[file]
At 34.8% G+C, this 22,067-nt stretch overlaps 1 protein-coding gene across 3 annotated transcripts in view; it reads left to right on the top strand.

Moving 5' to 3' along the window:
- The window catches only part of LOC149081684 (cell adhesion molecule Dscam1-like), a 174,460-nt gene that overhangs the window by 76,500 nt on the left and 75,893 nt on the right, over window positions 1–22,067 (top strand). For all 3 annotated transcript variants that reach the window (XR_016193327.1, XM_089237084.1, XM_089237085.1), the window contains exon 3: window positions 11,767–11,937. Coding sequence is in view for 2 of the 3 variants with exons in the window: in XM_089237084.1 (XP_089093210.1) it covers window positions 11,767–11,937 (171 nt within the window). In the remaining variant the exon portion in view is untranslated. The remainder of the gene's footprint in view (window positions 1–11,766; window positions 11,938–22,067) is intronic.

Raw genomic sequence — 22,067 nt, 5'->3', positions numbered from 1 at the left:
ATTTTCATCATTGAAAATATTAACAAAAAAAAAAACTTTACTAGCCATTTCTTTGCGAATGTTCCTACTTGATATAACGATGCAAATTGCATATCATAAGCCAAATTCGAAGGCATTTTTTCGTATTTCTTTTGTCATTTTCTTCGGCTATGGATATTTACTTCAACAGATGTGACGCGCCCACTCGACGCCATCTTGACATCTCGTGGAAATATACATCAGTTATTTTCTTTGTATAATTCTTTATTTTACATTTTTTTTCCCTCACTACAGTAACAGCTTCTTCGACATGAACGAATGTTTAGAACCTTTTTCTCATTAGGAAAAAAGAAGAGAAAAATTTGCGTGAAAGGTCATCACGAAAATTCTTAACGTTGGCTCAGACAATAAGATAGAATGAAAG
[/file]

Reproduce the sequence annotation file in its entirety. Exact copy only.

At 34.8% G+C, this 22,067-nt stretch overlaps 1 protein-coding gene across 3 annotated transcripts in view; it reads left to right on the top strand.

Moving 5' to 3' along the window:
- The window catches only part of LOC149081684 (cell adhesion molecule Dscam1-like), a 174,460-nt gene that overhangs the window by 76,500 nt on the left and 75,893 nt on the right, over window positions 1–22,067 (top strand). For all 3 annotated transcript variants that reach the window (XR_016193327.1, XM_089237084.1, XM_089237085.1), the window contains exon 3: window positions 11,767–11,937. Coding sequence is in view for 2 of the 3 variants with exons in the window: in XM_089237084.1 (XP_089093210.1) it covers window positions 11,767–11,937 (171 nt within the window). In the remaining variant the exon portion in view is untranslated. The remainder of the gene's footprint in view (window positions 1–11,766; window positions 11,938–22,067) is intronic.

Raw genomic sequence — 22,067 nt, 5'->3', positions numbered from 1 at the left:
ATTTTCATCATTGAAAATATTAACAAAAAAAAAAACTTTACTAGCCATTTCTTTGCGAATGTTCCTACTTGATATAACGATGCAAATTGCATATCATAAGCCAAATTCGAAGGCATTTTTTCGTATTTCTTTTGTCATTTTCTTCGGCTATGGATATTTACTTCAACAGATGTGACGCGCCCACTCGACGCCATCTTGACATCTCGTGGAAATATACATCAGTTATTTTCTTTGTATAATTCTTTATTTTACATTTTTTTTCCCTCACTACAGTAACAGCTTCTTCGACATGAACGAATGTTTAGAACCTTTTTCTCATTAGGAAAAAAGAAGAGAAAAATTTGCGTGAAAGGTCATCACGAAAATTCTTAACGTTGGCTCAGACAATAAGATAGAATGAAAG